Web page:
The death toll from a suicide bombing at a political rally in north-west Pakistan rose to 45 on Monday, as ISIS claimed responsibility for the attack.
Dozens more were injured in the attack, which occurred when an explosive device was detonated at the gathering of supporters of the political party Jamiat Ulema-e-Islam-Fazl, or JUI-F, in the Bajaur tribal district of Pakistan's Khyber Pakhtunkhwa province on Sunday.
ISIS claimed responsibility for the bombing in a message posted on the Telegram messaging app.
The Khyber Pakhtunkhwa police earlier issued a statement saying that an initial investigation had suggested the involvement of ISIS-Khorasan Province, a branch of the group that operates in South Asia and Central Asia.
Shaukat Abbas, an official with the Counter Terrorism Department in Khyber Pakhtunkhwa, said police were close to finding the culprits behind the bombing but were waiting for forensic reports.
“Ball bearings have been recovered from the bombing scene and it was a suicide bombing. We have also identified the group involved in it. The attack was aimed at a specific target present at the rally,” he said.
A tense calm prevailed in Bajaur on Monday, with markets remaining shuttered in Khar, where the bombing took place.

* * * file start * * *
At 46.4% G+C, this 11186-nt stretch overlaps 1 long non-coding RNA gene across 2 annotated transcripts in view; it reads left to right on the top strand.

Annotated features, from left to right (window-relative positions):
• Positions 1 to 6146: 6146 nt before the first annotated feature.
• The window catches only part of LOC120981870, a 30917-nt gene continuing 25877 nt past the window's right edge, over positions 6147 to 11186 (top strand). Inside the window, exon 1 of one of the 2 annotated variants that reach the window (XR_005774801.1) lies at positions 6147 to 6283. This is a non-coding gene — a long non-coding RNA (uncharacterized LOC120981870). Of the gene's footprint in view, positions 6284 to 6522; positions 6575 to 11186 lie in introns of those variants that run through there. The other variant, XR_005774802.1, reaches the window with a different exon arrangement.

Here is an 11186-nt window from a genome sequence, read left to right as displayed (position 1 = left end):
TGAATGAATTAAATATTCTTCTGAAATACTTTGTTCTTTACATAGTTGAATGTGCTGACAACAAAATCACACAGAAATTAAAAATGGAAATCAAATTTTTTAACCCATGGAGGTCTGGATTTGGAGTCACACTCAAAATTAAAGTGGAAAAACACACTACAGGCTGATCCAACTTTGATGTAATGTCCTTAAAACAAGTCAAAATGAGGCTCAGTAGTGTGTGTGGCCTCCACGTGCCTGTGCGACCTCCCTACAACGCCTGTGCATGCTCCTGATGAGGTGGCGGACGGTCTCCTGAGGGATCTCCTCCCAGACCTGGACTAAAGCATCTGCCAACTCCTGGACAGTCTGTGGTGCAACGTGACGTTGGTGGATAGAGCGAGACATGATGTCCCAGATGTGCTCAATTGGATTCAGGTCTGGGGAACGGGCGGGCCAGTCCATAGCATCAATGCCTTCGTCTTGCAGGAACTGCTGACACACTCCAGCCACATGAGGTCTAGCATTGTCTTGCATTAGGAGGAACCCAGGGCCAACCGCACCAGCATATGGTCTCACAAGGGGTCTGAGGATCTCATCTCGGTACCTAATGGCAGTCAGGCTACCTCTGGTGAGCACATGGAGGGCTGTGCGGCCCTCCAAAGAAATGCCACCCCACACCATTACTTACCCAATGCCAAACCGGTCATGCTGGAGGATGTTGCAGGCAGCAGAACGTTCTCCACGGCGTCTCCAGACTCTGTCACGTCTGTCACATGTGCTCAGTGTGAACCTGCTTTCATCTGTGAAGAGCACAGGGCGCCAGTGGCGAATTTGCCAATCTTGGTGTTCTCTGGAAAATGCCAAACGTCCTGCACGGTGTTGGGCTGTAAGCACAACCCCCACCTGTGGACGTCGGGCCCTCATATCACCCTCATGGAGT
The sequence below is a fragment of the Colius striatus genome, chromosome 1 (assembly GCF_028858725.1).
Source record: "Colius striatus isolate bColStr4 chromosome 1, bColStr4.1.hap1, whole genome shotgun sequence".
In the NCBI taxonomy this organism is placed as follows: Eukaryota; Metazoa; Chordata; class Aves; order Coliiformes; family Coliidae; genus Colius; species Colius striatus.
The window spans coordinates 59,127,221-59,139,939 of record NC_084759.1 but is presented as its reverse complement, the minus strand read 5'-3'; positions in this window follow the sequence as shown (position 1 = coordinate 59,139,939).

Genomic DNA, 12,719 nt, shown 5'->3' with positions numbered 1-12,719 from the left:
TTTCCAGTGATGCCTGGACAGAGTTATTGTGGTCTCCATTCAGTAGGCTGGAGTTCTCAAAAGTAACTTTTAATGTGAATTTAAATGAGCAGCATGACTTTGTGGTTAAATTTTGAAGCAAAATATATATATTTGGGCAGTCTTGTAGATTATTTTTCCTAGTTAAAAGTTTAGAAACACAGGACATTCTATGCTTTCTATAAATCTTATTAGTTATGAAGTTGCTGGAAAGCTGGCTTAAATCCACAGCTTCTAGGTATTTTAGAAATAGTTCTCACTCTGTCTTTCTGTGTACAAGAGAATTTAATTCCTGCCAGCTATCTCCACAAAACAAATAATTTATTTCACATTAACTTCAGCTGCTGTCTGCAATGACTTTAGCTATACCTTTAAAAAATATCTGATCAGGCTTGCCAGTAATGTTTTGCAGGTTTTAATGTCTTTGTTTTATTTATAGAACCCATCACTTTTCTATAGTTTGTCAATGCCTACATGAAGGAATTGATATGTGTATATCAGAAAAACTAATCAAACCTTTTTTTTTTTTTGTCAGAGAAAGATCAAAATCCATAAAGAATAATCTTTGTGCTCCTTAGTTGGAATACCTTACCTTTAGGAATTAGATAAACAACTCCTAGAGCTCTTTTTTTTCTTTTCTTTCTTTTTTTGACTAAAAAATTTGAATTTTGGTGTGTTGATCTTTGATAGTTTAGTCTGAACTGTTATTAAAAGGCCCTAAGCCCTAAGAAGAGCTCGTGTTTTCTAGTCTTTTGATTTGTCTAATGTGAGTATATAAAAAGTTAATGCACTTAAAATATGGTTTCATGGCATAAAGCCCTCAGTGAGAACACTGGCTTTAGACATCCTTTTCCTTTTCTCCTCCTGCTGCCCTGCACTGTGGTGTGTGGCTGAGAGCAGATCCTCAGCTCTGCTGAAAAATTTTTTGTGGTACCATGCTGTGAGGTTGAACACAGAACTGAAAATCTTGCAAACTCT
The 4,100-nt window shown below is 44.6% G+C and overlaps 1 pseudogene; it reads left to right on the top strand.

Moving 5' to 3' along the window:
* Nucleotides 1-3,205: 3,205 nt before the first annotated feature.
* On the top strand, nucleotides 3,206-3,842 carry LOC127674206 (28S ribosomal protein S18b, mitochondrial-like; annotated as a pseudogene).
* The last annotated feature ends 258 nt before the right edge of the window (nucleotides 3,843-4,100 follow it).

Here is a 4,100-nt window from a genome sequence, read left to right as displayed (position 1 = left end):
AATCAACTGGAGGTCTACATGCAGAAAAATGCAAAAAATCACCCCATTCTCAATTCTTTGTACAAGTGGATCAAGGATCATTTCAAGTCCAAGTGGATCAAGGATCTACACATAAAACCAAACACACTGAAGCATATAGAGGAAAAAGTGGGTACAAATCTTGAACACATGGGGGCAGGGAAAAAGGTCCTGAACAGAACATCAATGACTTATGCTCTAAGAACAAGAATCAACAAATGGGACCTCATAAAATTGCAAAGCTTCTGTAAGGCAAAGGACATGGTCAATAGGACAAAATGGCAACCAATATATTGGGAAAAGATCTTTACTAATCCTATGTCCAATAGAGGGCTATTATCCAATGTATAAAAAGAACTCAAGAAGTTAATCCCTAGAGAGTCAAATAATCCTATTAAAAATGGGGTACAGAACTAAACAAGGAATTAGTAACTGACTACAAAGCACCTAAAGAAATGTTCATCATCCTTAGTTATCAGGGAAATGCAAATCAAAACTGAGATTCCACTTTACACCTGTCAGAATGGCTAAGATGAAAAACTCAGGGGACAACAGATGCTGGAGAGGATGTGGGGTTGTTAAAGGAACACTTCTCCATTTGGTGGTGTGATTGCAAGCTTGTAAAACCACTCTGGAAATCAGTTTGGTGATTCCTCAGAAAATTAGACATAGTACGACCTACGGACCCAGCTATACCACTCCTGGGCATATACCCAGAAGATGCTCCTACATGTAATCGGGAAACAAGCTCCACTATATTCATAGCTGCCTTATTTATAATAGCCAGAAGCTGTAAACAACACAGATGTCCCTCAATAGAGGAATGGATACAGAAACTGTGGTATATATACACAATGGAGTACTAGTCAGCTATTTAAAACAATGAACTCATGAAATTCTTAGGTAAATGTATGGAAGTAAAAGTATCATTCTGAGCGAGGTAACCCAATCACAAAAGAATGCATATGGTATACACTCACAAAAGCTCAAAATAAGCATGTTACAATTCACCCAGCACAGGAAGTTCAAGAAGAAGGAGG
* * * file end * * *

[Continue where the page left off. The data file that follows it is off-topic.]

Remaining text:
Assistant Commissioner Khar Mohibullah Yousafzai said the death toll had reached 45 after three more victims succumbed to their injuries. However, Abdul Jaliil Jan, provincial spokesman for JUI-F, said that more than 70 were killed in the blast.
Sajid Khan, a resident of Khar who attended funeral prayers, said there were several bodies that could not be identified as they had been mutilated beyond recognition.
“In some cases, only legs or other body parts were recovered and they had to be identified from shoes; they were buried in the darkness of the night,” he said.
Fazl-e-Ahad, who was injured in the blast, said there was there was a loud bang as soon as former senator Abdul Rashid began to address the gathering.
“Initially, I was in my senses, but within a few moments, my condition worsened and I was shifted to local hospital in Bajaur, where I witnessed chaos,” he said.
Maulvi Roohullah told The National that he lost four relatives in the attack including his brother, who left behind six children; his two nephews, who left behind three children each, and a cousin who had four children.
“This is inhuman. Till how long will we suffer like this?” he said. “The authorities of this country must bring such incidents to a full stop.”
The Tehreek-e-Taliban Pakistan, a hardline militant group that has become more active since the Afghan Taliban regained power across the border in 2021, denied involvement in the bombing in Bajaur as well as a bombing at a mosque in Khyber Pakhtunkhwa's Khyber district last week that killed a police officer.
A security official told The National that ISIS had been weakened in Afghanistan after the Taliban there came to power and that many of its fighters had joined hands with the TTP.
The TTP has in the past claimed attacks on members of the JUI-F, which is a part of Pakistan's ruling coalition.
Party leader Maulana Fazlur Rehman has frequently denounced attacks by the group, saying that their “jihad” was against the law as well as against Islamic principles. He has also pushed the TTP and similar groups to seek power through the political process.
He had, however, voiced support for the Afghan Taliban's insurgency against the western-backed government in Kabul.